The future of work is on our collective mind

Robotics and coding, Image courtesy of State Library of Queensland

Robotics and coding, Image courtesy of State Library of Queensland

In a recent ABC Radio interview with Steve Austin, Professor Peter Corke discussed the future of robots and the way they are already integrated into our everyday lives. He suggested that increasingly, robots will carry out dangerous and unpleasant jobs in the mining and agriculture industries – a positive use of technology in which human life will be improved. A listener asked, “Is the social contract being broken?” and as the conversation continued Professor Corke admited to sharing growing concerns that robots may do damage when replacing people in the work world, by destroying human beings’ sense of purpose and meaning.

The human costs of robotic automation is explored profusely in contemporary science fiction, a platform that, according to Australian author Cat Sparks, is “…terrible at predicting the future… but really good at telling us what we’re frightened of.” In the first series of the British sci-fi TV series, HUM∀NS, the story is set against the backdrop of unemployment riots caused when androids (“synths”) take over human jobs en masse. A review of the show parallels the conversation in Austin’s interview:

“HUM∀NS takes place in a world where robotics has all-but taken over the work force, eliminating a vast amount of jobs and careers, creating resentment among some but relief to many.”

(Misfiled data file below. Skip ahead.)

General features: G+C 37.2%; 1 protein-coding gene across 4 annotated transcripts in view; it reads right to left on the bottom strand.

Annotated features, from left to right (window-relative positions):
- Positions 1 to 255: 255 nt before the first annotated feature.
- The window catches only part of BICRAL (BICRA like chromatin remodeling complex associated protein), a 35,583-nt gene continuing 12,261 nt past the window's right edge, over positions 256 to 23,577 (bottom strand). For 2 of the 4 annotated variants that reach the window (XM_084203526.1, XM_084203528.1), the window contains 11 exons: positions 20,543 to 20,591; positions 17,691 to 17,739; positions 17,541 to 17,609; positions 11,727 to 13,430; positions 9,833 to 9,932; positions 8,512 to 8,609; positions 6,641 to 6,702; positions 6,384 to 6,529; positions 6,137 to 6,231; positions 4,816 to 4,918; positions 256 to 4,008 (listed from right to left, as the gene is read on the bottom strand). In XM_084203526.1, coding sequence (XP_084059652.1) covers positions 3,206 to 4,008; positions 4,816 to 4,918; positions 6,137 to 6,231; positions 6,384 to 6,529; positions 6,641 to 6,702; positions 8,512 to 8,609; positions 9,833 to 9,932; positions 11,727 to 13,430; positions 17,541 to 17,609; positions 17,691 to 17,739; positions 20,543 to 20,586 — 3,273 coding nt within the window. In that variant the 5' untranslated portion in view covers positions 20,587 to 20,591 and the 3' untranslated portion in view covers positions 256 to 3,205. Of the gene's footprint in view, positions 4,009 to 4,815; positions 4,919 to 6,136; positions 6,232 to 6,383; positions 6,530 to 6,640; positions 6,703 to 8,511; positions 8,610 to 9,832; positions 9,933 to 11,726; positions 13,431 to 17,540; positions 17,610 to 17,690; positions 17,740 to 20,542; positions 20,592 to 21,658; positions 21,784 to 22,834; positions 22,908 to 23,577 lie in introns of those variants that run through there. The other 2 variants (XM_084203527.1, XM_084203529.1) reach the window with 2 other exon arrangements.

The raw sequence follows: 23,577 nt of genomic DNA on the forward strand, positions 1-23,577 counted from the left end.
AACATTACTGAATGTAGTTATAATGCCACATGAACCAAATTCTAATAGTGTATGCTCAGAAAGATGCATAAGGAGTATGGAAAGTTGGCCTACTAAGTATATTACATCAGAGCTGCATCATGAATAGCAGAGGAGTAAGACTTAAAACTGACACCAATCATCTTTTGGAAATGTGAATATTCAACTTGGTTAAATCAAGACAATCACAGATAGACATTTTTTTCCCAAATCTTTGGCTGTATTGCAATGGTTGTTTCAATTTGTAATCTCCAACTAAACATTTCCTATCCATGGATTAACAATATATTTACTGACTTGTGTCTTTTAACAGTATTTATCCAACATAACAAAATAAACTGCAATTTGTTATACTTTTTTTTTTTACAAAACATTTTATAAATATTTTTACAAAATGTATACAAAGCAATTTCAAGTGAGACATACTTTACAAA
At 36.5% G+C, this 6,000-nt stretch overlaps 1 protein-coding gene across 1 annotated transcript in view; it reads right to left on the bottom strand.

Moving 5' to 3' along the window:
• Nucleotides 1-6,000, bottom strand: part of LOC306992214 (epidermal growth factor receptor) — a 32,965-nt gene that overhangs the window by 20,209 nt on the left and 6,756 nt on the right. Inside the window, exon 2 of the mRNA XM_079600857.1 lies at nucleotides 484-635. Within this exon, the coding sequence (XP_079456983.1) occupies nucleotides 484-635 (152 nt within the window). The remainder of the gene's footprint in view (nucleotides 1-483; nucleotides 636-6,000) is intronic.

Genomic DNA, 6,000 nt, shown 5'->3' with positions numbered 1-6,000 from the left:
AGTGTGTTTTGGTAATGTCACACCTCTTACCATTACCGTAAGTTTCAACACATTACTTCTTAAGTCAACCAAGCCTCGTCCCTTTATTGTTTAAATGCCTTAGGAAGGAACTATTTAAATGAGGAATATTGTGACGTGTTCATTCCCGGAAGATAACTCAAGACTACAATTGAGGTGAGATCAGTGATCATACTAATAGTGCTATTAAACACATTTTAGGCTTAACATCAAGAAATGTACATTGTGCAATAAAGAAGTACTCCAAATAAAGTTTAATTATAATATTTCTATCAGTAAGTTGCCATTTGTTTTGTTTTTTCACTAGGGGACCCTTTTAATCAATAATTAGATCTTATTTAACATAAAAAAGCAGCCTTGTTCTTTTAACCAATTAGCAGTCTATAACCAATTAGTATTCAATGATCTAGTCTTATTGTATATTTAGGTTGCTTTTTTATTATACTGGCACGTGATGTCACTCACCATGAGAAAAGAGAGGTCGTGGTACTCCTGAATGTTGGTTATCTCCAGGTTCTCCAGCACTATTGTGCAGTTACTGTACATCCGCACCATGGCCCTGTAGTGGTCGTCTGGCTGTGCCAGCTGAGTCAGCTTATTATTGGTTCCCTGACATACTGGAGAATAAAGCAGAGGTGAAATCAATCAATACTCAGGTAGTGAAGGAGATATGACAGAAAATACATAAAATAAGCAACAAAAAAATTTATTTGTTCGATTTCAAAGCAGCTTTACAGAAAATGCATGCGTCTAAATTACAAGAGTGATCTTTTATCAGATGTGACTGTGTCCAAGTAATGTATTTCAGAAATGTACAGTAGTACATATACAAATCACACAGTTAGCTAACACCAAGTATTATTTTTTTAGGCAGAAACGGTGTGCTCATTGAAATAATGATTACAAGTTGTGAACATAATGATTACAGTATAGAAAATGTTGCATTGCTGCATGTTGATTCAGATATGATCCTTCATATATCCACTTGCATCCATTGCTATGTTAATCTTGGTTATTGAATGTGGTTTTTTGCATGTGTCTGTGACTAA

In these factual and sci-fictional conversations the fear for the future of work is clear: will robots take our jobs? But there is also a tension between our discomfort and our hopes: is that good, bad, or something else? Is it resentment or is it relief?

Of course questions about automation are only one part of the complex future work-world puzzle. There are other concerns at hand: Will the Sharing Economy free us or enslave us? Will future economies cause a greater distance between socio-economic classes or will it help us all to live better lives? How will the Digital Revolution change our roles and the kinds of work we do? With 50 billion connected devices by 2020, will the Internet of Things assist or control us? What happens if there’s a large-scale Digital Disruption? And – is capitalism dead?

On 24 May Steve Austin revisits the topic of the future of work by facilitating the second Queenslanders in Conversation for 2017. In this panel discussion a social scientist, a start-up consultant, a professor of employment relations and an educational futurist will lead the conversation and spark debate. Panellists, audience members and online viewers will join in the discussion and hear hopes and fears for the future of work heartily explored.

If you’re interested in this conversation there are a number of ways you can be involved. Join the wait list to attend in person, watch the live stream on the night or join in the social media discussion using the hashtag #digitalfutures. Click here to find out more.

More Information:

ABC Radio interview – http://www.abc.net.au/radio/brisbane/programs/mornings/peter-corke/8272590

Review of the show HUM∀NS – http://au.ign.com/articles/2015/06/28/humans-episode-1-review

Webcast, Queenslanders in Conversation: paradise lost or paradise found, Cat Sparks – http://www.slq.qld.gov.au/audio-video/webcasts/recent-webcasts/queenslanders-in-conversation-feb-2017 (quote starts at 32:10)

Popular Internet of Things Forecast of 50 Billion Devices by 2020 Is Outdated by Amy Nordrum – http://spectrum.ieee.org/tech-talk/telecom/internet/popular-internet-of-things-forecast-of-50-billion-devices-by-2020-is-outdated

Queenslanders in Conversation: the future of work – http://www.slq.qld.gov.au/whats-on/calevents/livestreams/may

Anne Pensalfini

Project Support Officer, Signature Program